Food: An Unlikely Dough-mance
Guest contribution by Alex Testere, whose previous writing for The New Gay can be found here.
Alex Testere will be playing the role of THE ING√ČNUE in this year‚Äôs performance of ‚ÄúWhy Do I Live in New York?‚ÄĚ.¬† You may find him tucked safely inside a sweater on his fire escape, or talking to a Stevie Nicks record over a concoction of cardamom pods.¬† He revels in voracious daydreams, opaque paint, Oxford commas, and the clumsy stumbles of a tongue with a task.
At the end of my first five months in gay ol‚Äô New York City, among encounters with men of¬†all shapes and sizes (heh), with razor blade lips and high-fashion pouts, with glistening¬†eyes and affectionate brows; after inviting into my home countless opportunities for¬†romance and profound mutual discovery, I have reached this ultimate conclusion: I’m¬†better off with bread.
My restless Monday (Tuesday, Wednesday, Thursday?) evenings with empty shot glasses and the lofty arrogance of¬†personal politics always lead to the same question: how am I ever going to fall in that¬†perfect pit of love with a man who feels the same, and when am I going to get laid, G-d¬†damn it?! (Liquor loosens the lips.)
So I stumble, liquid, into the trite realization that love is private, unique, personal, and¬†ultimately, a one-sided endeavor. What solace could there possibly be in this realization, you might¬†wonder? ¬†That¬†my love is a warm, malleable mess that I have the power to put¬†into anything I please! I can fall in love with my Fleetwood Mac record, my needlepoint¬†portraiture, my Tuesday nights on the couch with my newfound Netflix account. Love will live¬†wherever I leave it, and I’ve left mine to leaven in a loaf of sourdough.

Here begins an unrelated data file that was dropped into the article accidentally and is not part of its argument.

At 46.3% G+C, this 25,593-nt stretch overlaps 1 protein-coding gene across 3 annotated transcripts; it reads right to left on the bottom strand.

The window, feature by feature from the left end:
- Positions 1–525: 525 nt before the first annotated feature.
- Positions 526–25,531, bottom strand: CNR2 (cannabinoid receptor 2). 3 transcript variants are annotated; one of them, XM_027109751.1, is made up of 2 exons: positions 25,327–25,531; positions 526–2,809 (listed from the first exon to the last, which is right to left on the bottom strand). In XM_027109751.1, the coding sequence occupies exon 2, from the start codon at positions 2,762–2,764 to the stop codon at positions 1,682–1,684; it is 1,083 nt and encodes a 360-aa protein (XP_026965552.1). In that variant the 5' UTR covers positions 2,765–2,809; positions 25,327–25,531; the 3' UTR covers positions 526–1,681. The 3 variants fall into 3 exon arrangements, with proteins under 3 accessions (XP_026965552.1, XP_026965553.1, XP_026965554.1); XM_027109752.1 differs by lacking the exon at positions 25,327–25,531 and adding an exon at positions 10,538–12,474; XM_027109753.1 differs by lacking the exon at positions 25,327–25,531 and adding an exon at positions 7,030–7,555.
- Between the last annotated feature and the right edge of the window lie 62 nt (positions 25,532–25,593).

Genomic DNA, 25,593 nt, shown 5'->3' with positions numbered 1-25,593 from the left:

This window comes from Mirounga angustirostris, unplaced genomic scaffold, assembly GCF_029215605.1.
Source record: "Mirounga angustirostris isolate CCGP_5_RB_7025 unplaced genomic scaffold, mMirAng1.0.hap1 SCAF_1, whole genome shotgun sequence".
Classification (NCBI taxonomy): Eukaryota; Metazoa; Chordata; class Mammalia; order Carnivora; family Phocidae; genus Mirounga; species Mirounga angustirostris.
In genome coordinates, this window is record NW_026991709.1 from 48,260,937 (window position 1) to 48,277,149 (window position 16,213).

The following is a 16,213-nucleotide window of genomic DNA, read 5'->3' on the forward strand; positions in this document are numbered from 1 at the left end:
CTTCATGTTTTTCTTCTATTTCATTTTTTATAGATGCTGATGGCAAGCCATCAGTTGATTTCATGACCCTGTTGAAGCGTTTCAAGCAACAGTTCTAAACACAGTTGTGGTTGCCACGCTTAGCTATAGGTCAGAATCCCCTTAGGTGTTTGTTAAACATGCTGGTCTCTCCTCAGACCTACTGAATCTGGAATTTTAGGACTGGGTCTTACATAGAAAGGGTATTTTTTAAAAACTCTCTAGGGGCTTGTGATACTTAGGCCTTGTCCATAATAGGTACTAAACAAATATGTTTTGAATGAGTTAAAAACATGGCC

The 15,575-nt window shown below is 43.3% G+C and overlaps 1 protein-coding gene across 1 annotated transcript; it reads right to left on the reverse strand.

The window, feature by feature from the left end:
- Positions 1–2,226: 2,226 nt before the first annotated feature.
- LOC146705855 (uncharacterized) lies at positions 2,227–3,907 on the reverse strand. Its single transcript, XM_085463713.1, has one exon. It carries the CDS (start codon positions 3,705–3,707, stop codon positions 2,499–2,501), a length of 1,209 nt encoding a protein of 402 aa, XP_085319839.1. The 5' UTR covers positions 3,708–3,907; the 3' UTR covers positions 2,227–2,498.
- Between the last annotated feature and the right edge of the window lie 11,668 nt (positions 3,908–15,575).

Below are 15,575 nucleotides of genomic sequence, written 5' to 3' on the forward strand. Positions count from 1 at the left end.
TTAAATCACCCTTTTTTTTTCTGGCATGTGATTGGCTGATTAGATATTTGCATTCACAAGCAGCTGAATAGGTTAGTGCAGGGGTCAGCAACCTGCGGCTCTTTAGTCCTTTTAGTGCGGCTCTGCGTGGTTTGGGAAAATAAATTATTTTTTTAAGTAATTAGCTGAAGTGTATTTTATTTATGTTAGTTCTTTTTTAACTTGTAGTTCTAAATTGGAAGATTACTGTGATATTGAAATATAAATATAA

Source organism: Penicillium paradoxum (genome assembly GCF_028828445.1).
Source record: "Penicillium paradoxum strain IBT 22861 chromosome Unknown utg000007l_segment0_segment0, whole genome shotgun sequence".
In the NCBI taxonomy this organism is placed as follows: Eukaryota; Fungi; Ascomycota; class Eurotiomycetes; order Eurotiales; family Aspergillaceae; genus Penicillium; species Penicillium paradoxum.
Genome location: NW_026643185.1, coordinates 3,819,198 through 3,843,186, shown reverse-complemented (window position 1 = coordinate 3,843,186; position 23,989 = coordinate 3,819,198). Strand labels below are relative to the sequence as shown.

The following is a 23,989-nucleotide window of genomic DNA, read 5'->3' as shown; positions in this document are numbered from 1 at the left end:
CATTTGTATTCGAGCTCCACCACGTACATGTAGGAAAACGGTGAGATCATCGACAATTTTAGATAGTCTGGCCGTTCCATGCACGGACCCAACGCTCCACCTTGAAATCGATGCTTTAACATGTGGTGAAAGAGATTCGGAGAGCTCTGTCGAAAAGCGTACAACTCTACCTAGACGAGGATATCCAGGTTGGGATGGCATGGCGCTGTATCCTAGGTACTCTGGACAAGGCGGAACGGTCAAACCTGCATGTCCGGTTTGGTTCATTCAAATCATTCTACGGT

Right now, it’s a simple concoction of complex carbohydrates sitting on my¬†countertop. A little lukewarm water and a little bit of flour form a beautiful pair. ¬†In up to my elbows, I formed it for myself, turned it in my hands until it was smooth, and left it to ferment. ¬†My little, sludgy friend is taking on a life of its own. Natural bacteria in the flour are¬†now mating and multiplying‚ÄĒthere’s an orgiastic microcosm in this little bowl.
Now, why the hell am I in love with this? This stinky schlop is the starter for a loaf of¬†sourdough. Once it starts to smell like the inside of a piss-filled beer bottle, it needs¬†feeding. I‚Äôll fill it with more flour and water‚ÄĒand rid it of its excess‚ÄĒin the same delicate¬†routine every morning until I’m ready to act. One teensy tablespoon will make it into the¬†final loaf.
Like a helpless little monster, this bowl of shit needs me to survive. But it’s not an¬†exasperating dependency. He provides for me as well: companionship on a dreary¬†Sunday morning (what else can make me laugh as heartily as sneaking a peak beneath¬†his raggedy blue towel!), a sense of urgency to return home at the end of the workday¬†(I hope he hasn’t toppled out of his bowl!), and when the time comes, a smell like a¬†crackly harvest morning filling my kitchen while I recline in bed with a book.
I may sound like a crazy person‚ÄĒand I am, to be sure‚ÄĒbut there‚Äôs still something to¬†be learned from this. Romance and beauty should be fostered wherever they can be¬†claimed. Sure, there’s nothing in a loaf of bread like the clasp of a lover’s hand (though¬†the uplifting aroma may parallel that mystifying cologne which always goes straight¬†to my head), but there is certainly romance. There is romance in any private act of¬†creation and discovery. And it is profound, it is beautiful, and it is my own; and I am¬†blissfully, unabashedly, foolishly in love with a loaf of bread.
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